In the winter of 2020, a dozen students planned an Earth Day strike in tandem with the national youth-led Sunrise movement, an organization focused on advocating for reform and education for change. climate. When Northwestern closed that spring, the event was canceled, but the organization had taken hold on campus.
The group worked so well together that its members decided to join as an official club and chapter of the Sunrise Movement. Riva Akolawala, head of communications and founding member, said the group was delighted to finally meet in person and organize events this year.
“A goal for me personally is to make sure we’re doing really impactful work and cheering a lot of people on campus,” Akolawala said. “Even though they can’t join an organization like Sunrise or something that’s focused on environmental justice in one way or another, they can engage in these kinds of topics because we make it acceptable to them. students. “
Chicago and Evanston both already had Sunrise chapters, but Akolawala said a NU chapter would make the movement more accessible to students.
In its first year, Sunrise NU focused on recruiting members, raising awareness of its mission, organizing phone banking events and appealing to lawmakers, Akolawala said. The organization is also looking to create a welcoming community space, said Genevieve Kosciolek, president of McCormick junior and Sunrise NU.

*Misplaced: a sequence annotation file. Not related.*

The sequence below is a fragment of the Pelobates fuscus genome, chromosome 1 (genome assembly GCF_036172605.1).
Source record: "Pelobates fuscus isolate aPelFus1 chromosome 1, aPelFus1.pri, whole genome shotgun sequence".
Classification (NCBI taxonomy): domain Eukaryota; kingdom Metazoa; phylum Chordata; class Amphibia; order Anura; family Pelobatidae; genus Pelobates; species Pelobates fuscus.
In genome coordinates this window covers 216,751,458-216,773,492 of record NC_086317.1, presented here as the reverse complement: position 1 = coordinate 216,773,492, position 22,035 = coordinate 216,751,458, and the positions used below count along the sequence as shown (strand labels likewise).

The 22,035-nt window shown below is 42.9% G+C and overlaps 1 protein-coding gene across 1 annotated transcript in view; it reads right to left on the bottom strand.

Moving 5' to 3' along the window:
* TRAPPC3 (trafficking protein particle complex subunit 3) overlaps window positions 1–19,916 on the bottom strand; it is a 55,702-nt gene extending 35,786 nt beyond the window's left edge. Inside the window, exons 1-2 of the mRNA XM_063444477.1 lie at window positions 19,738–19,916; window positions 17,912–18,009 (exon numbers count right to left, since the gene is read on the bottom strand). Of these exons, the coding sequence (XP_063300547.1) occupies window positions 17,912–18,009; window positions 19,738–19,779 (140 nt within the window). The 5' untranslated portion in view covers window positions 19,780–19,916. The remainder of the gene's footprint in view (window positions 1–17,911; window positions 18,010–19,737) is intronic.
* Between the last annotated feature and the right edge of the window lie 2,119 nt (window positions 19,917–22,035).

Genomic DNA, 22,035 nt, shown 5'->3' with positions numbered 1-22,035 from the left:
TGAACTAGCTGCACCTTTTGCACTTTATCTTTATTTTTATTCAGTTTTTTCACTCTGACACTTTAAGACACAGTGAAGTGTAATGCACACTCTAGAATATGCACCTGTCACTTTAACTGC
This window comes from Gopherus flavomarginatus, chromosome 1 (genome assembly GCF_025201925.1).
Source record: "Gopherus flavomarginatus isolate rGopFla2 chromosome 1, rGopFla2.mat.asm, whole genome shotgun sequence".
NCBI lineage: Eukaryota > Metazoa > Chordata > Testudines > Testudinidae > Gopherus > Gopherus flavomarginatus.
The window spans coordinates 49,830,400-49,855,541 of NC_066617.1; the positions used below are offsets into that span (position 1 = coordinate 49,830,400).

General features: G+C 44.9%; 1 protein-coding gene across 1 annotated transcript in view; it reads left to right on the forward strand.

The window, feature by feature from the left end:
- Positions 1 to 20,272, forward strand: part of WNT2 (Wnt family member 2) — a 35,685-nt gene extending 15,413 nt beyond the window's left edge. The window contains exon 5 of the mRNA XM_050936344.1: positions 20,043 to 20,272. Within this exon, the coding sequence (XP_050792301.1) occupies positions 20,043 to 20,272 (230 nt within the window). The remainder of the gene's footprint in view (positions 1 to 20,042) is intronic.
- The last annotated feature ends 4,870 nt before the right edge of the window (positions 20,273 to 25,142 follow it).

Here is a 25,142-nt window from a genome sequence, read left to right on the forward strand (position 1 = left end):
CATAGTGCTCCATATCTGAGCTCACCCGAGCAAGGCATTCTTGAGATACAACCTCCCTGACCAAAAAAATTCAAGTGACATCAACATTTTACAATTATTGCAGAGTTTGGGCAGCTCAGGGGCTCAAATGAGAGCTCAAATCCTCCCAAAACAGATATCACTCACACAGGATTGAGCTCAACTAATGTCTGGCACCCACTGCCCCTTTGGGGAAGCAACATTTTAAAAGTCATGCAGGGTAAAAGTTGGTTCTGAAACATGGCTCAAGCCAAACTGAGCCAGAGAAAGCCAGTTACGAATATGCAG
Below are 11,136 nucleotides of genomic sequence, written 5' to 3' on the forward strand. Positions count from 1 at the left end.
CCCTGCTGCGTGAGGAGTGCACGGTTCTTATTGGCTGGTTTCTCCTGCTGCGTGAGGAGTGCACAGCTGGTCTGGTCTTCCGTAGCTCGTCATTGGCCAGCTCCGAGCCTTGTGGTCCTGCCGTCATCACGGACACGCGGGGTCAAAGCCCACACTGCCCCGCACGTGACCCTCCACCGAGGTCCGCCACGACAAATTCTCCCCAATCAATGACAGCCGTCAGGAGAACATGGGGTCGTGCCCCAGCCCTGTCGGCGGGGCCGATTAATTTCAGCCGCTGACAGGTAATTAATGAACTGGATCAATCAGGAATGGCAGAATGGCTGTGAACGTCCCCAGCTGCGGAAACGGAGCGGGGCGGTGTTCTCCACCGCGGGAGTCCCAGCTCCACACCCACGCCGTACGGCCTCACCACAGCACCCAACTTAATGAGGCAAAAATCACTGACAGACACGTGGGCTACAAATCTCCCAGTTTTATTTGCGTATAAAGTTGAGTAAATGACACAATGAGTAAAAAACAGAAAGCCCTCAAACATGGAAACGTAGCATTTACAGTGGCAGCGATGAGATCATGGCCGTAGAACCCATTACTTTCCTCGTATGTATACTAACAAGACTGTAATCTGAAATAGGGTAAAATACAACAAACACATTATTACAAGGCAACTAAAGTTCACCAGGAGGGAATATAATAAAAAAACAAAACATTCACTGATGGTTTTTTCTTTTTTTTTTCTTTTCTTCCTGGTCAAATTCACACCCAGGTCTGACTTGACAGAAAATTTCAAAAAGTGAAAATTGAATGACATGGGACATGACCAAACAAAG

“Sunrise is really about environmental justice, which includes a lot of things, but which (representing) diversity in all its forms, so I want to make sure that the central northwest is still very representative of the community,” said declared Kosciolek.
Kosciolek said she also wanted Sunrise NU to focus on promoting personal connections with nature, potentially collaborating with the garden managed by students Wild roots.
Julianna Zitron, second year Medill student was inspired to join the club when she heard about the national movement in a sociology class on the climate crisis. She said she enjoyed learning more about environmental activism at the club. In particular, Zitron remembers hearing about the Red Deal, an Indigenous climate plan that builds on the Green New Deal.
“I did a lot of research on it, even outside of the club, because it was something I had never heard of,” Zitron said. “I was glad they brought it to my attention.”
Kosciolek said she hopes Sunrise NU, one of the many environmental activism groups on campus, can collaborate more with other student organizations like Fossil Free NU, with whom they communicate regularly.
She added that one of her priorities is to ensure the club is involved in local activism beyond the NU campus.
“Chicago is historically a site of many environmental justice violations, so (it’s important that we) make sure that whatever happens we are very aware of the outreach in the Northwest community and also do our own part, ”Kosciolek said.
Going forward, Zitron said the club plans to create a Sunrise publication to raise awareness of climate issues and practice environmental reporting. Akolawala said she hopes Sunrise NU can finally accommodate the Earth Day strike that initially inspired the club to be formed.
Kosciolek said she finds it inspiring to see what Sunrise has been able to accomplish as a youth-led movement.
“Impostor Syndrome can be a big thing at Northwestern and it’s something I struggle with a lot,” Kosciolek said. “So it was really cool to see young people being able to create really huge impacts in an area that interests me. “
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